Friday, September 3, 2010
September 3, 2010 : Yeti Crab
Kiwa hirsuta is a crustacean discovered in 2005 in the South Pacific Ocean. This decapod, which is approximately 15 cm (6 inches) long, is notable for the quantity of silky blond setae (resembling fur) covering its pereiopods (thoracic legs, including claws). Its discoverers dubbed it the "yeti lobster" or "yeti crab."
K. hirsuta was discovered in March 2005 by a group organized by Robert Vrijenhoek of the Monterey Bay Aquarium Research Institute in Monterey, California and Michel Segonzac of the Ifremer and a Census of Marine Life scientist using the submarine DSV Alvin, operating from RV Atlantis. The discovery was announced on 7 March 2006. It was found 1,500 km (900 miles) south of Easter Island in the South Pacific, at a depth of 2,200 m (7,200 feet), living on hydrothermal vents along the Pacific-Antarctic Ridge. Based on both morphology and molecular data, the species was deemed to form a new genus and family (Kiwaidae). The animal has strongly reduced eyes that lack pigment, and is thought to be blind.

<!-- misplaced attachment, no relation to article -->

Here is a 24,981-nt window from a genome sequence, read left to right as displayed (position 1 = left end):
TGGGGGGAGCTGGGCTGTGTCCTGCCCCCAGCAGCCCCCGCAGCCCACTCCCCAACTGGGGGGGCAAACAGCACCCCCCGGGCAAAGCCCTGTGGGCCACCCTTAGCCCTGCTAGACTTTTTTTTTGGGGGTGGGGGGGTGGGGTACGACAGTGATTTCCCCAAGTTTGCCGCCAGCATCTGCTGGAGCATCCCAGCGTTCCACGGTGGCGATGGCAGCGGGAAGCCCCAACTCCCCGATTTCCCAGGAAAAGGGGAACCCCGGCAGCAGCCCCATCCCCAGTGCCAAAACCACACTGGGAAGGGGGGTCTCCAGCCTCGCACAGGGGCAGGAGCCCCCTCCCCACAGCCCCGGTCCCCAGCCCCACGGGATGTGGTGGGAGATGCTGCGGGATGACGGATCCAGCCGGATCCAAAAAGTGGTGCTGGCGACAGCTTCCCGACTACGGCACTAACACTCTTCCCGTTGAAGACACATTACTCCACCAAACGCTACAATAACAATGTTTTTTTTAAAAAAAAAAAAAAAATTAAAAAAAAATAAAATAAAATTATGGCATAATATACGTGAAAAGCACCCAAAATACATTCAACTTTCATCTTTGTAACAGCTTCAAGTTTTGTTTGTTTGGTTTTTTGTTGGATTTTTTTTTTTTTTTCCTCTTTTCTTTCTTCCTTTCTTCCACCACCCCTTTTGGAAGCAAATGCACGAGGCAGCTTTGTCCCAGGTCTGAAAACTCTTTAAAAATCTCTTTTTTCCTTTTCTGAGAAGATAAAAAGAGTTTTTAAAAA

The "hairy" pincers contain filamentous bacteria, which the creature may use to detoxify poisonous minerals from the water emitted by the hydrothermal vents where it lives. Alternatively, it may feed on bacteria, although it is generally thought to be a carnivore.
Although it is often referred to as the "furry lobster" outside the scientific literature, Kiwa hirsuta is a squat lobster, more closely related to crabs and hermit crabs than true lobsters. The term "furry lobster" is more commonly used for the family Synaxidae.